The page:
"Not only will this prevent broadband competition in rural Louisiana, but it could also undercut the feasibility of rural electric co-op projects in unserved areas. To make broadband networks financially possible, co-ops often need to balance low density areas with more populated communities. Otherwise, cooperatives might not be able to connect the most rural and unserved parts of their service territory especially since co-ops can't (and don't want to) subsidize broadband projects with funds from their electric operations. Furthermore, as Arnold pointed out, SB 406's new provisions put electric cooperatives at the whim of broadband providers that might choose to expand in only the most profitable parts of the state, making the most difficult to connect communities even harder to serve."
Again, incumbent ISPs (and the lawmakers, consultants, and other experts paid to love them) have spent twenty years falsely claiming community broadband is an inevitable taxpayer boondoggle, despite that simply not being true (you'll almost never see these same folks complaining about the billions thrown at giants like AT&T in exchange for absolutely nothing). But as always, these towns and cities wouldn't be getting into the broadband business if locals were happy with what's on offer. And with 42 million Americans lacking any broadband at all, the country needs all the creative alternatives it can get.

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posted at: 12:00am on 30-May-2020
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Professional Race Car Driver Hires Expert Gamer To Race His Video Game Car

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The esports momentum due to the COVID-19 pandemic isn't slowing down. And one of things many people are learning now that they're either spectating or participating in esports for the first time is just how hard it is to be really, really good in these competitions. The days that bore the cliches about unskilled gamers slothing in their parent's basement are long gone, replaced by corporate sponsorships for sold out events in full-scale arenas. In the absence of traditional IRL sports at the moment, many professional athletes are now getting into esports as well, with autoracing having led the way.And now, in an occurrence that basically had to happen, we have our first instance of a professional racer getting caught having a gamer stand in for him during a race.

As the BBC report, 27-year-old German driver Daniel Abt finished third in the latest leg of Formula E’s Race at Home Challenge. Or, organisers thought he’d finished third, until later discovering that he’d hired a gamer to drive the race for him.The switch was discovered by ex-F1 driver Stoffel Vandoorne, who finished second in the race and suspected that Abt—who didn’t have his video on—wasn’t behind the wheel. Instead, it turned out to be a gamer by the name of Lorenz Horzing.Abt has been forced to pay £8,900, was disqualified from the last race and has had all his points from the series wiped.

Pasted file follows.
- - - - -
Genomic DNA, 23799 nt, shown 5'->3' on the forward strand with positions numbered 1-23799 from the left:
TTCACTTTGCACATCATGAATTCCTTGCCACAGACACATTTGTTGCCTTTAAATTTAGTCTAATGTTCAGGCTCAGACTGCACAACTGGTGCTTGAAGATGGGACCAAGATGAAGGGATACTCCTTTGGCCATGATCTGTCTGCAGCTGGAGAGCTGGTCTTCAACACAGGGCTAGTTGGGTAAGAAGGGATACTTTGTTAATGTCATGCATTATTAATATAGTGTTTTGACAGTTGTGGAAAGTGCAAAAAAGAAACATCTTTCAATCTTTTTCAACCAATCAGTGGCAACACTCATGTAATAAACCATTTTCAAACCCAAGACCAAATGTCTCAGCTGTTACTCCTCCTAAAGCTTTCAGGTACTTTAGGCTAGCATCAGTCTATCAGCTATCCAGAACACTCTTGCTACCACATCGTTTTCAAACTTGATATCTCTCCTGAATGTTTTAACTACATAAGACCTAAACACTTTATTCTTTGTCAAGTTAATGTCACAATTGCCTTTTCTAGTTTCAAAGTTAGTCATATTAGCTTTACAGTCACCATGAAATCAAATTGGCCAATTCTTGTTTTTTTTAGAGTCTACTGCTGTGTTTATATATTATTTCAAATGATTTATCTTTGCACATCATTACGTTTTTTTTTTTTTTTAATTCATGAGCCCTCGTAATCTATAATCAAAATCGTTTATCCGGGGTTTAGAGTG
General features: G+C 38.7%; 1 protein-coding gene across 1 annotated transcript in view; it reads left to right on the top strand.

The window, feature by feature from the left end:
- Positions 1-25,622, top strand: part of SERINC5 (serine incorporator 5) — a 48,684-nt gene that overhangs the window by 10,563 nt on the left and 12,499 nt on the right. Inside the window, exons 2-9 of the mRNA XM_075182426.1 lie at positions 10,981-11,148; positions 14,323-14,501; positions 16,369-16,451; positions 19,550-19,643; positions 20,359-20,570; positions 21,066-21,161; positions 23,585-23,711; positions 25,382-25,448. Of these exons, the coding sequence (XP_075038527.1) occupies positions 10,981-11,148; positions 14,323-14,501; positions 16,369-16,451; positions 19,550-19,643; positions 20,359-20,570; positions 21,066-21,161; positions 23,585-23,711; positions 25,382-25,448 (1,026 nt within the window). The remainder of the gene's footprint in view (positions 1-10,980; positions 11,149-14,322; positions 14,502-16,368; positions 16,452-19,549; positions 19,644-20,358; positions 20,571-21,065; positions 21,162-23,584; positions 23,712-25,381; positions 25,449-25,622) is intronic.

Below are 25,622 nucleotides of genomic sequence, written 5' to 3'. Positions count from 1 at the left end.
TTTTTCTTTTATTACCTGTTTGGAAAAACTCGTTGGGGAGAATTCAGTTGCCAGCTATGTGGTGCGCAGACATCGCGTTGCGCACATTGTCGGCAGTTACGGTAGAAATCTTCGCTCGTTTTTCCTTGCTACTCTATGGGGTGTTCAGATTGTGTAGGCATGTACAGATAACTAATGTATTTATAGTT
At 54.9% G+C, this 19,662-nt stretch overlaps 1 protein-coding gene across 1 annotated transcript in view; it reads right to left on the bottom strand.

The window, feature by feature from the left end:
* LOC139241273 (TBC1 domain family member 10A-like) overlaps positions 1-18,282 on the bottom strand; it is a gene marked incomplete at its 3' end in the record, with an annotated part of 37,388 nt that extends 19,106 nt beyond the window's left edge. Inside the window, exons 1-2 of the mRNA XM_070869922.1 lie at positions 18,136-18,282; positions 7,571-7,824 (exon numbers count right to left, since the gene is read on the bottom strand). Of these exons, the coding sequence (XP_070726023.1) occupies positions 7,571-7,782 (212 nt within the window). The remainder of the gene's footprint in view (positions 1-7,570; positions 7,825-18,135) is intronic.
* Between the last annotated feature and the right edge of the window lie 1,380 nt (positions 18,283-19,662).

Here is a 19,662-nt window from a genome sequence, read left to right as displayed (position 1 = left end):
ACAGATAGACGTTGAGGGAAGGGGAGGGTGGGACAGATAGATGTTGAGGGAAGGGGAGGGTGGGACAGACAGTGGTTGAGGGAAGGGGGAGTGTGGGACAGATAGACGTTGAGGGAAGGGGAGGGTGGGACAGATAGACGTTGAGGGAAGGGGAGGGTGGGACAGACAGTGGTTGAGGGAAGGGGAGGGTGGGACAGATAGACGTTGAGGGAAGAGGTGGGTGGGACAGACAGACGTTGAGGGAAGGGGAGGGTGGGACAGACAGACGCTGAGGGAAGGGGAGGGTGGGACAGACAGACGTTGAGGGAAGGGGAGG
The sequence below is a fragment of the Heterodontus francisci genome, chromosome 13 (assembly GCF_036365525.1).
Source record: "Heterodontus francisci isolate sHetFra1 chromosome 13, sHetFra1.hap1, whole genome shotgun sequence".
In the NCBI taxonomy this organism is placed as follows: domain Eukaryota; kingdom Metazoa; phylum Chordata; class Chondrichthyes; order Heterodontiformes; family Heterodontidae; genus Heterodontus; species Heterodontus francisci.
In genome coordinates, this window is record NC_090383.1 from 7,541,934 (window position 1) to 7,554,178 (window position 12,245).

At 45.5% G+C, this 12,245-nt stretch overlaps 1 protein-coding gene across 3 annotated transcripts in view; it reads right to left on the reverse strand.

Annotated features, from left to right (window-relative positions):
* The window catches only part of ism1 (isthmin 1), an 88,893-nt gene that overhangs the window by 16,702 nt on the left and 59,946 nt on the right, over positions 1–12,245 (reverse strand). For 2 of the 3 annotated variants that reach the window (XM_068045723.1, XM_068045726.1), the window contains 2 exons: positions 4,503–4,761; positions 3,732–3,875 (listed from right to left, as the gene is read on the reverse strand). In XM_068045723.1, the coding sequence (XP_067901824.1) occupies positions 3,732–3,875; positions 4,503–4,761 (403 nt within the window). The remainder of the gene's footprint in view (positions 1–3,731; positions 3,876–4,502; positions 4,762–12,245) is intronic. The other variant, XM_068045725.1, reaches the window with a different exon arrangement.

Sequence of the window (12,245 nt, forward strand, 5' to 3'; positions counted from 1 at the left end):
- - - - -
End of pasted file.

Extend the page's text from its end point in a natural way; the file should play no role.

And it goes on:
This is where you really have to check any inclination to hand-wave this due to it being esports instead of IRL sports. Were a racer to have a different driver drive his car, we all agree that would be indefensible. The same is the case here, especially given just how much we're talking about in terms of marketing, advertising, purse, and sponsorship dollars. Once you accept that esports is a very real and established thing, this sort of cheating takes on an entirely different light.It's perhaps one of the challenges esports faces: getting spectators to buy into events when the participants aren't live and in-person. Frankly, I'm a bit surprised there wouldn't be a rule mandating the cameras be turned on.For what it's worth, Abt has since apologized. Regardless, this is something that probably had to happen at some point, but it's worth remembering that not all milestones are positive.

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posted at: 12:00am on 30-May-2020
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SmileDirectClub Sues NBC For $2.85 Billion, Claims Factual Statements And Quotes From Customers Are Defamatory